– Ex. differentiation page: even though the scope is easy to understand (i..e PrivacSearch is tailored for Educators and their particular privacy needs) the explanation is quite technical
    – while U of Texas product developer would most likley get it, a comparison chart would be great, laying out info side-by-side as opposed to scrolling down to be able to compare more quickly and easily as well as highlighting key features that show what your product does that’s different
    – I also found the Championship section a bit confusing to have both the founder of PrivaSearch (you) alongside your competitor and that you’re directly seeking their staff to help your venture – what would motivate U of Texas to champion your product over/alongside their own? Even for a fictional venture, a compelling way to inspire collaboration would have been a nice addition to your pitch

    Again, thank you for this overview and pitch on privacy for digital educational tools.

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  3. Vijaya Jammi

    Hi Neal,
    Your idea of protecting the privacy of student data is well encapsulated in the pitch. This is a major concern that needs to be addressed especially in the present world of AI driven digital participation and learning. I relate to this pitch because one of the concerns I was addressing in my pitch was about privacy. I agree with your phrase ‘great power comes with great responsibility’ I’m sure the governments are doing their part in this regard by limiting the agencies’ data collecting power. Yet, it is alarming to see how student data feeds billions of dollars into the global economy each year. You have targeted a very important pain point and attempted a feasible solution through ‘PrivaSearch’

    Your pitch is well composed and complete with all required elements. The process of how PrivaSearch intends to achieve this is well explained. The probability break-up detailed to project the Revenue model is very convincing.However, a couple of questions I felt that need to be clarified better are: Firstly, Priva Search’s dependency on ‘Privacy Check of UT’, and its implications on the future of PrivaSearch. Secondly, PrivaSearch is basically designed to be a freemium model and what are the real chances that this model can lead to premium use by the districts as mentioned by you.

    Overall, this is a good pitch and PrivaSearch certainly attempts to serve an important need.

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    1. Neal Donegani

      Hi Vijaya,
      First of all, I have to give credit to Stan Lee, the creator of Spiderman for the “with great power comes great responsibility”, because it’s Peter Parker who uses this proverb. Regardless, much of what drove me toward PrivaSearch was my research into data privacy through the Future of Privacy Forum (FPF) who I featured in our market projections early on, and who I wrote my A1 Analyst Report on. This is a non-profit organization that brings all the data privacy players together (governments, tech companies, end users) to come up with policies. I learned a lot from researching FPF and not only about how they help create data privacy policies, but also about how they draw in large corporations through their foundations or sponsorship. At first I wanted to go the non-profit route with PrivaSearch, but thought it may be too difficult to research, or come up with corporate backers. However, recently, and reading your post helps, I feel like PrivaSearch could approach companies like Google for support. After all, it is through its product, Chrome that PrivaSearch extends; and with all of that Google does for education, perhaps PrivaSearch would be of interest. In the end, UT CID already had all of what I wanted in a privacy enhancing technology, and didn’t want to build from the ground up, which would take a lot longer to do, and at a much higher cost.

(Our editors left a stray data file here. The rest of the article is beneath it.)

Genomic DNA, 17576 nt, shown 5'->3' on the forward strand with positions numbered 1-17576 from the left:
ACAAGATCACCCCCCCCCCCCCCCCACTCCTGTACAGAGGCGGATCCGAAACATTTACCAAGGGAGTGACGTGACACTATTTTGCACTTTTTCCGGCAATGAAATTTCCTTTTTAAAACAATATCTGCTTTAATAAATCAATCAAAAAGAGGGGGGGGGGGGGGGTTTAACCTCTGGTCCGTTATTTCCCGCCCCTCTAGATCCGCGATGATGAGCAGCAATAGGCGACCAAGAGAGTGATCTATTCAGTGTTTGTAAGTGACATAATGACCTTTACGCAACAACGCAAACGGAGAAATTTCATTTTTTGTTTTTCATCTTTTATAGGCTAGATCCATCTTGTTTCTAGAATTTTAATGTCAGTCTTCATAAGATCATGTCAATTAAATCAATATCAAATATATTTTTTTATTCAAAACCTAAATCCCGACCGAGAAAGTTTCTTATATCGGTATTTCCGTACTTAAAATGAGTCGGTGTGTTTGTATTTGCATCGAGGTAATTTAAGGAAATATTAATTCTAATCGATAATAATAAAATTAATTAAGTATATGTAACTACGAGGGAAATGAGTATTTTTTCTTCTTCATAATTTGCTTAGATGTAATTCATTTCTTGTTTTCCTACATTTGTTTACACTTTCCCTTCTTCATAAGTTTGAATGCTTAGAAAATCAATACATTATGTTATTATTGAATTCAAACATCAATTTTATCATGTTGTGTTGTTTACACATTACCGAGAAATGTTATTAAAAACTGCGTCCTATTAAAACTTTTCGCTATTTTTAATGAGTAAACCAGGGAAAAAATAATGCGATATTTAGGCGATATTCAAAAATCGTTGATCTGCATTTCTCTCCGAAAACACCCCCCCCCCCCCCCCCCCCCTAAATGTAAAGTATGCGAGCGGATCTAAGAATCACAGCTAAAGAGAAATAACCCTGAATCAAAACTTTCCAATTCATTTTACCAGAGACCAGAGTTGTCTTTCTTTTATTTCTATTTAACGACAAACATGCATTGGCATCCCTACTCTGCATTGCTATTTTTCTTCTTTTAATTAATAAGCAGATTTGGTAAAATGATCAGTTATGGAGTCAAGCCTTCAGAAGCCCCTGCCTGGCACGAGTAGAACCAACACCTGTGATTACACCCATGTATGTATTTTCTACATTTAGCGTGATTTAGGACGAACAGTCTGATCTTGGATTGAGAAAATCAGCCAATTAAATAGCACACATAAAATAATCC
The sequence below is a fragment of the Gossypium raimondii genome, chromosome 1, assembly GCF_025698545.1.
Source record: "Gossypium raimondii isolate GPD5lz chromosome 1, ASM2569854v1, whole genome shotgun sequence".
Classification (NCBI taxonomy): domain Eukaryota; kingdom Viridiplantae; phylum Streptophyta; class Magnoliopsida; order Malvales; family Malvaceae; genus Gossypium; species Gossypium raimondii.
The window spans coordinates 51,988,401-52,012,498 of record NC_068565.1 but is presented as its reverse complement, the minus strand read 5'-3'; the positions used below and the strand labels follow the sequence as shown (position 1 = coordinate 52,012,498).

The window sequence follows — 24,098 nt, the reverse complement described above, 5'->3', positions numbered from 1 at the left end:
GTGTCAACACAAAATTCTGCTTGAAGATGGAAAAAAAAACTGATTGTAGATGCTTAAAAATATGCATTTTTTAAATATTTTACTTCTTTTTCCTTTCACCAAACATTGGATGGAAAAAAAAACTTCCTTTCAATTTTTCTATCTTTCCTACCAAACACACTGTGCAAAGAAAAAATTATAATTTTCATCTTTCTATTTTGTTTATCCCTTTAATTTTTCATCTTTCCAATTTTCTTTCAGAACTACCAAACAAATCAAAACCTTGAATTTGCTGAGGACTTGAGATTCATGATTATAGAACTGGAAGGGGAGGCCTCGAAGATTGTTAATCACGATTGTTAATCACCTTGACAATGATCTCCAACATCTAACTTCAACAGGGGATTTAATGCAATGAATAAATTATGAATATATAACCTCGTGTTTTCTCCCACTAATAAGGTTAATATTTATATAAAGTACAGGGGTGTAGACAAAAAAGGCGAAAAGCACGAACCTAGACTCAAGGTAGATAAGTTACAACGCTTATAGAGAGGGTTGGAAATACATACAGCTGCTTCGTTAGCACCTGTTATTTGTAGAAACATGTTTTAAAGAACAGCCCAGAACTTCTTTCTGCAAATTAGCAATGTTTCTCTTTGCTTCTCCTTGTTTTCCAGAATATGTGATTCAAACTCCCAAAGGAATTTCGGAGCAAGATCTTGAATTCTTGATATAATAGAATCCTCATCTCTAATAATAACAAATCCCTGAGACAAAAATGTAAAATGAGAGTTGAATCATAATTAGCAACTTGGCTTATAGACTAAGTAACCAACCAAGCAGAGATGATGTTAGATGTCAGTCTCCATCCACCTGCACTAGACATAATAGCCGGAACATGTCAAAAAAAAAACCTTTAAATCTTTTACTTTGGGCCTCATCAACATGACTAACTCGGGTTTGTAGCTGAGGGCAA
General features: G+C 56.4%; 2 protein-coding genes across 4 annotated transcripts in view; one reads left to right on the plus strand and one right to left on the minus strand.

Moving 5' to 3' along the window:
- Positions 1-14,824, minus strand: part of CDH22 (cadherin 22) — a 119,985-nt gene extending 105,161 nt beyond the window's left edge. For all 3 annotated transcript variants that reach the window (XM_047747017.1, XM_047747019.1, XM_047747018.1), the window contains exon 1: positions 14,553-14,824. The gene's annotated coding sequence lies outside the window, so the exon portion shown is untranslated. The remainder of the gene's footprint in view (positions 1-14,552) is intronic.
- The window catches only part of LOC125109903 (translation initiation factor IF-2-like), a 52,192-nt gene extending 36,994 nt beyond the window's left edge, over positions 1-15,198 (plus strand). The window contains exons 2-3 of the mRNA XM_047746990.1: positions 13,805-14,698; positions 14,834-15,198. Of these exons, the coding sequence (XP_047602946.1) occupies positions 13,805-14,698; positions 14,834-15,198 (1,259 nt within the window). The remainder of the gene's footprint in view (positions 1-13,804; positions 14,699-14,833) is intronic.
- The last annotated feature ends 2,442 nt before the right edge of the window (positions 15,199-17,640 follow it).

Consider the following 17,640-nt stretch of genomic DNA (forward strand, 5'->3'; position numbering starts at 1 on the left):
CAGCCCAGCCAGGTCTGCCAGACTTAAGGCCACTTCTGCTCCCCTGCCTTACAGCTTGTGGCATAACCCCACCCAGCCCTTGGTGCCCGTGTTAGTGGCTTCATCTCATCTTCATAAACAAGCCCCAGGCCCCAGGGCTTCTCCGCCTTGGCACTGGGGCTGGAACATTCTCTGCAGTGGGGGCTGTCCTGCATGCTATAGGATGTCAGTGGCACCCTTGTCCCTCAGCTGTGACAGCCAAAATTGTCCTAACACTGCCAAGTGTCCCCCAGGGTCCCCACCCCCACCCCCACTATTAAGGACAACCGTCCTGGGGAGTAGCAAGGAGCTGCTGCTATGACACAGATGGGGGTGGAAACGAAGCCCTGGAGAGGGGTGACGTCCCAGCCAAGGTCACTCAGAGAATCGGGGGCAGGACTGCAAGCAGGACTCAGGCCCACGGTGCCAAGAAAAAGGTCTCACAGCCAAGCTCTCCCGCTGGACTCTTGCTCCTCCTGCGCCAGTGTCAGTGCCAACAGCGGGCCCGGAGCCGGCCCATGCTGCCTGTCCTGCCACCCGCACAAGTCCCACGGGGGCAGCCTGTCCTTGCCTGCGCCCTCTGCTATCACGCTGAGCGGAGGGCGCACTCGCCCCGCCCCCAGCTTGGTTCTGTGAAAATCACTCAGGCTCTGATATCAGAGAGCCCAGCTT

Thanks for your support, and considering my revenue model. I’ll have to chalk PrivaSearch up to a work in progress at this point in the course.

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  4. Tamara

    Great idea! Privacy is a big issue in education. Teachers oftentimes don’t have the time to read through all the privacy information for the EdTech products they are using in their classroom- and even if they did, the privacy terms can be elaborate and confusing. I think this is a timely product in a market that is in dire need for this kind of support. I love the idea of using data visualization to make the Privacy information more relatable and understandable through visuals/ graphs, etc.